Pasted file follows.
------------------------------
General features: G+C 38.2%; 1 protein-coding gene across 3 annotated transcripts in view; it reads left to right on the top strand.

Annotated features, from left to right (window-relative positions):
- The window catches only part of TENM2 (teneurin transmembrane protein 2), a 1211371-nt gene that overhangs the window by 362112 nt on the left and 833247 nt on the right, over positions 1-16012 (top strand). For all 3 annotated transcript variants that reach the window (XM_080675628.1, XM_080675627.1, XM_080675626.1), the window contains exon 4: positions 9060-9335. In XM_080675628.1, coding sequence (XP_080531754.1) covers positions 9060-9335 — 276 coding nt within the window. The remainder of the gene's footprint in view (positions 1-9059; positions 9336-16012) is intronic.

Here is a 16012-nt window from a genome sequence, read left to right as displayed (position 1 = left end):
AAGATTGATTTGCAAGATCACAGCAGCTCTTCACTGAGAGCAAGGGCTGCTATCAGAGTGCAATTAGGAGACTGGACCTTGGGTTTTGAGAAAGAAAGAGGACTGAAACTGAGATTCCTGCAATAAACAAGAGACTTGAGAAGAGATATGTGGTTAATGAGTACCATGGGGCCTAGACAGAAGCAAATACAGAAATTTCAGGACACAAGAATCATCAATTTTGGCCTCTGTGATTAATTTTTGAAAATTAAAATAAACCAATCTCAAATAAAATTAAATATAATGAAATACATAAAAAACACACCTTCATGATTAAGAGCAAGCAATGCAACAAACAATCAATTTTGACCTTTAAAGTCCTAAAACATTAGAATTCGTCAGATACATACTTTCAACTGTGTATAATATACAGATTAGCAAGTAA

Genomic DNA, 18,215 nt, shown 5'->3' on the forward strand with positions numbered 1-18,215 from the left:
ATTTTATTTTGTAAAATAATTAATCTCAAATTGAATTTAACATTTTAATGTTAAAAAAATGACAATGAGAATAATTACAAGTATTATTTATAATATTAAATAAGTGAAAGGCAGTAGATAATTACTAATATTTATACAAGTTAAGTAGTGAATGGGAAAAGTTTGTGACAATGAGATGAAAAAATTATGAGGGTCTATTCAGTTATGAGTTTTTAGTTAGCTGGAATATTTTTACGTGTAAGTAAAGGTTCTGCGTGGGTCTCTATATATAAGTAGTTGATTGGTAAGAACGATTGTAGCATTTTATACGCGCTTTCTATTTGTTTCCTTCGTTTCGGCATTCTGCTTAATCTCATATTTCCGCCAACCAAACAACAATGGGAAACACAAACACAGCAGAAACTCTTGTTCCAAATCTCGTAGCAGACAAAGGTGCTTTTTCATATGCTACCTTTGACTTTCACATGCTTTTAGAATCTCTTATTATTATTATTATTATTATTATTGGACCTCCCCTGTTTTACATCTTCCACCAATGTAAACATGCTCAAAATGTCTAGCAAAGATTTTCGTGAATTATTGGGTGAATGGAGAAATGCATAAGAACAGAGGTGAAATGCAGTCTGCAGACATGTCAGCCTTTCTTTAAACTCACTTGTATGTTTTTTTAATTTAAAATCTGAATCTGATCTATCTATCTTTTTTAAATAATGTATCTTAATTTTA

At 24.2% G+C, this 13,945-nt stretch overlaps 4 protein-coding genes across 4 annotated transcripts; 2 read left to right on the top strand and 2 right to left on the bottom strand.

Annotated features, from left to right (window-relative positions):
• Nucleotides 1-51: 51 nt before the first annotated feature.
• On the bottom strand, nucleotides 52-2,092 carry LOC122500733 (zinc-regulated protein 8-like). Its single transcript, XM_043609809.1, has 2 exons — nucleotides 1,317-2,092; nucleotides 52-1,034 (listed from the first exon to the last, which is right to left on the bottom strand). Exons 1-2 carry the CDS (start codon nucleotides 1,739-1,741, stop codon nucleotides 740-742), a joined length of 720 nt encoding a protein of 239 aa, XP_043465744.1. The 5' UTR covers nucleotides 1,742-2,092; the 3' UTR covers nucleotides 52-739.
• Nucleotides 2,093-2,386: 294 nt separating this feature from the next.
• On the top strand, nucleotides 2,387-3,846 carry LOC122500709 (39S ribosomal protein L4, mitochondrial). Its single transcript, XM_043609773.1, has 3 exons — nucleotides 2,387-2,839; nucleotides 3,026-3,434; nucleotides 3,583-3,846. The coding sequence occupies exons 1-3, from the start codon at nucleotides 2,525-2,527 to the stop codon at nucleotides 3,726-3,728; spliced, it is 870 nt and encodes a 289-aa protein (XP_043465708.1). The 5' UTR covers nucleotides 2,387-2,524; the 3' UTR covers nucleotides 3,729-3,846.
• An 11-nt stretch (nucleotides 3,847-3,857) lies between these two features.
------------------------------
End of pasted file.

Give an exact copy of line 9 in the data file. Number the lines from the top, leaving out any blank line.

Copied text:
Annotated features, from left to right (window-relative positions):